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# Math.Round and SQL Server Round

 P: n/a I'm trying to determine the best approach for rounding in an application I'm building. Unfortunately it appears as though SQL Server and VB.NET round in different ways. SQL Server select round(123.465,2) returns 123.470 Which I think is correct. VB.NET Math.Round(123.465, 2) returns 123.46 Through online help I have read that the VB.NET way of doing it is "called rounding to nearest, or banker's rounding." I guess my first question is what is correct (when determining Tax or Sale prices)? My next question is what is the best approach for standarizing? Can I make SQL Server act like VB.NET or VB.NET act like SQL Server? Are there additional functions either in SQL Server or VB.NET that I am missing? Also it appears as if the behavior is consistent throughout the VB.NET environment (formatcurrency and formatpercent). There are certain parts of the applicaiton where it makes sense for SQL Server to calculate some of the numbers and other where it makes sense for VB.NET to. Thanks Nov 21 '05 #1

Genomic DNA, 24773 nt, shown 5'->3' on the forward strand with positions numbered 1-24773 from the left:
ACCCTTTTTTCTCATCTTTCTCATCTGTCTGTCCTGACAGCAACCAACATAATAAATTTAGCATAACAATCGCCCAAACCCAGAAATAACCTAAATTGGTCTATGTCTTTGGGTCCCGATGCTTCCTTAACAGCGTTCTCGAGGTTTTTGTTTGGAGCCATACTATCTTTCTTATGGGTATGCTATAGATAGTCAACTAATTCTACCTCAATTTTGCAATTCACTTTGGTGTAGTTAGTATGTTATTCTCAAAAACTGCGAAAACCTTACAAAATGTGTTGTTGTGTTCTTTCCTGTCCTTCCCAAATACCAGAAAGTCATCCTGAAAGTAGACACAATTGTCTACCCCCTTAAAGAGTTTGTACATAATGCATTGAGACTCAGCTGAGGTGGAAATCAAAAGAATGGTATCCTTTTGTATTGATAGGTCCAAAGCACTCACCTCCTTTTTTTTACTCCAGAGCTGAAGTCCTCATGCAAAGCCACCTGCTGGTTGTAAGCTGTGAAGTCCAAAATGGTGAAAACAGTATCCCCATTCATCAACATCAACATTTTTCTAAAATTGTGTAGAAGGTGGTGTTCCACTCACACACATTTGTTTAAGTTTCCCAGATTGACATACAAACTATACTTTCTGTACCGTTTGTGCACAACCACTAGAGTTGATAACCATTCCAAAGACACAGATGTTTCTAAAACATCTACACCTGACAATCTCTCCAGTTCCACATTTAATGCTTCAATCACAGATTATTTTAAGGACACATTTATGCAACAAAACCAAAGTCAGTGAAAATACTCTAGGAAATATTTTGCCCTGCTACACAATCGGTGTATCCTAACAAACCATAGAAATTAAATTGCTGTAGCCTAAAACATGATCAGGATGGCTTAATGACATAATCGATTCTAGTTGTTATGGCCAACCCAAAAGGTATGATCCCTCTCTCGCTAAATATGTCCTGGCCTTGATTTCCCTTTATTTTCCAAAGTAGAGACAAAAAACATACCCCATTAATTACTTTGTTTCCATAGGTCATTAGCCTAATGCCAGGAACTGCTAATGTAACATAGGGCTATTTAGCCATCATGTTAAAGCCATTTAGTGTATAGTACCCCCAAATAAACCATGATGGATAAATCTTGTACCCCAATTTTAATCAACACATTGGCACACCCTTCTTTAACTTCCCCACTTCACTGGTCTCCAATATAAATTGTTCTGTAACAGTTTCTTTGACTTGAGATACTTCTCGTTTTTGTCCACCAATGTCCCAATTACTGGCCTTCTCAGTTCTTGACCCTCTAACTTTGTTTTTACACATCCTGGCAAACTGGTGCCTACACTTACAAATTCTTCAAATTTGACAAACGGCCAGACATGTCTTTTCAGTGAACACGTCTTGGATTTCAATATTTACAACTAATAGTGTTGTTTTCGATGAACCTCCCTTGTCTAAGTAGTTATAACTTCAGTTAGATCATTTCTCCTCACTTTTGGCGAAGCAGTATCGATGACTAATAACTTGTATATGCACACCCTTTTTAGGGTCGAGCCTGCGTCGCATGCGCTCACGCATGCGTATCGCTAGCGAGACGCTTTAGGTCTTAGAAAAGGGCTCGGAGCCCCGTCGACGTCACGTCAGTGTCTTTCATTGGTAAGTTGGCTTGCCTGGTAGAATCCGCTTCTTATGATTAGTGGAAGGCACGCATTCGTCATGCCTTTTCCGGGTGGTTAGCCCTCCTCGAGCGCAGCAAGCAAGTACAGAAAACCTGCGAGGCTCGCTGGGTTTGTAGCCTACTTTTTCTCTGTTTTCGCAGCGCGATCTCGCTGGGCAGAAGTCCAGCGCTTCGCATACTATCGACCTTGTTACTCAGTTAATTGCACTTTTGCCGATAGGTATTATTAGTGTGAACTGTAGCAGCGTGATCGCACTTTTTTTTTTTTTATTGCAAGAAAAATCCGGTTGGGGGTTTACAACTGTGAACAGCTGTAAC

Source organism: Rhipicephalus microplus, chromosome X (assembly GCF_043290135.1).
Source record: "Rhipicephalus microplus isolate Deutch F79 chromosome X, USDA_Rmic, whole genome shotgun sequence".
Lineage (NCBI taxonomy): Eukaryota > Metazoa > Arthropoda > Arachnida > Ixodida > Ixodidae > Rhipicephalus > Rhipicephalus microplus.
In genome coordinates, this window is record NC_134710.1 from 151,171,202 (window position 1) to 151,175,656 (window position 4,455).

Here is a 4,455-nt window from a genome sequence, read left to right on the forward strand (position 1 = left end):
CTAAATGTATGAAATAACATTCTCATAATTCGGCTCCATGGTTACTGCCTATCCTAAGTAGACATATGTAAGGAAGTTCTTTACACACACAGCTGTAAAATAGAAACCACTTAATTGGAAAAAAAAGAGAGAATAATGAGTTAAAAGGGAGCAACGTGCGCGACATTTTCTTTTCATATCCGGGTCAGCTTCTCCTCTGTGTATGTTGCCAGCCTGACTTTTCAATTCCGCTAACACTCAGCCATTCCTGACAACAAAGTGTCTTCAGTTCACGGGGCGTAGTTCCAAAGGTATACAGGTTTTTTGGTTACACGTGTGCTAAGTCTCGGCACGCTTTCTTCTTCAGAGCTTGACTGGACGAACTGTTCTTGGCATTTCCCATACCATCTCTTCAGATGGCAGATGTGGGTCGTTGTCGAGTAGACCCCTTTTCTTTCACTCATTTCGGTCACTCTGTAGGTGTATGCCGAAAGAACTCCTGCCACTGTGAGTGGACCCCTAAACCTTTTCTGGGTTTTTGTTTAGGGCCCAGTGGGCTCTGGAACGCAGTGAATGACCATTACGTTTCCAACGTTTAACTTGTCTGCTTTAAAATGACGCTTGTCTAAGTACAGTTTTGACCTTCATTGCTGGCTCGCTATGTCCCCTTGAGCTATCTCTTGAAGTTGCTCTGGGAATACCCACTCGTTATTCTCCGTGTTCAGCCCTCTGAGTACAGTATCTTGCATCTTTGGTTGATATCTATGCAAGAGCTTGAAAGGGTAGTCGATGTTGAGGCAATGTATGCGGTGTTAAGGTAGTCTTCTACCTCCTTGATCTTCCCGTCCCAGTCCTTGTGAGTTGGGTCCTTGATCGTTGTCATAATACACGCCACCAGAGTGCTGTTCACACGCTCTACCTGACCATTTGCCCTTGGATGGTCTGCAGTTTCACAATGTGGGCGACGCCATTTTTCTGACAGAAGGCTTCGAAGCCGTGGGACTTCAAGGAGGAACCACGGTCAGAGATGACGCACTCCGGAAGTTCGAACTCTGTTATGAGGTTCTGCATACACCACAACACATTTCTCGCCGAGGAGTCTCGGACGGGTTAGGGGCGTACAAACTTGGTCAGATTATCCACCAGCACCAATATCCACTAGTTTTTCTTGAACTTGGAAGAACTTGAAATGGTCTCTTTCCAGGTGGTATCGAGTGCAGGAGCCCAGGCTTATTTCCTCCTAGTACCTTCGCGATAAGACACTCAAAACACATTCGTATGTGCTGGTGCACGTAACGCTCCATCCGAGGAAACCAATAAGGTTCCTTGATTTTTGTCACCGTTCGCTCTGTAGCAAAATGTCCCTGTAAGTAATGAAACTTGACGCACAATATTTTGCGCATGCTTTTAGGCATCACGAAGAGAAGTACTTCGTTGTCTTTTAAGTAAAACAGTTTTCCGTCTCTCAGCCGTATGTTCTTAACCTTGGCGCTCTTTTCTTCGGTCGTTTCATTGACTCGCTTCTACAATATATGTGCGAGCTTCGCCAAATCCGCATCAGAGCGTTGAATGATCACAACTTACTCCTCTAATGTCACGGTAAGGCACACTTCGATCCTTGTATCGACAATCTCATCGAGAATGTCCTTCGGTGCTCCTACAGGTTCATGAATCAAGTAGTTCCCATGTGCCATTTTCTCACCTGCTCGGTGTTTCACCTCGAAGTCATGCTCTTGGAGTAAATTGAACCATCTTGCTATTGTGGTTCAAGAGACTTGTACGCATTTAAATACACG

10 Replies

 P: n/a tmeister wrote: I guess my first question is what is correct (when determining Tax or Sale prices)? Your accountant / CFO should be able to tell you which is the correct accounting method. Why is this calculation being left to the programmers? This is a financial matter, not a programming one. -- David Gugick Imceda Software www.imceda.com Nov 21 '05 #2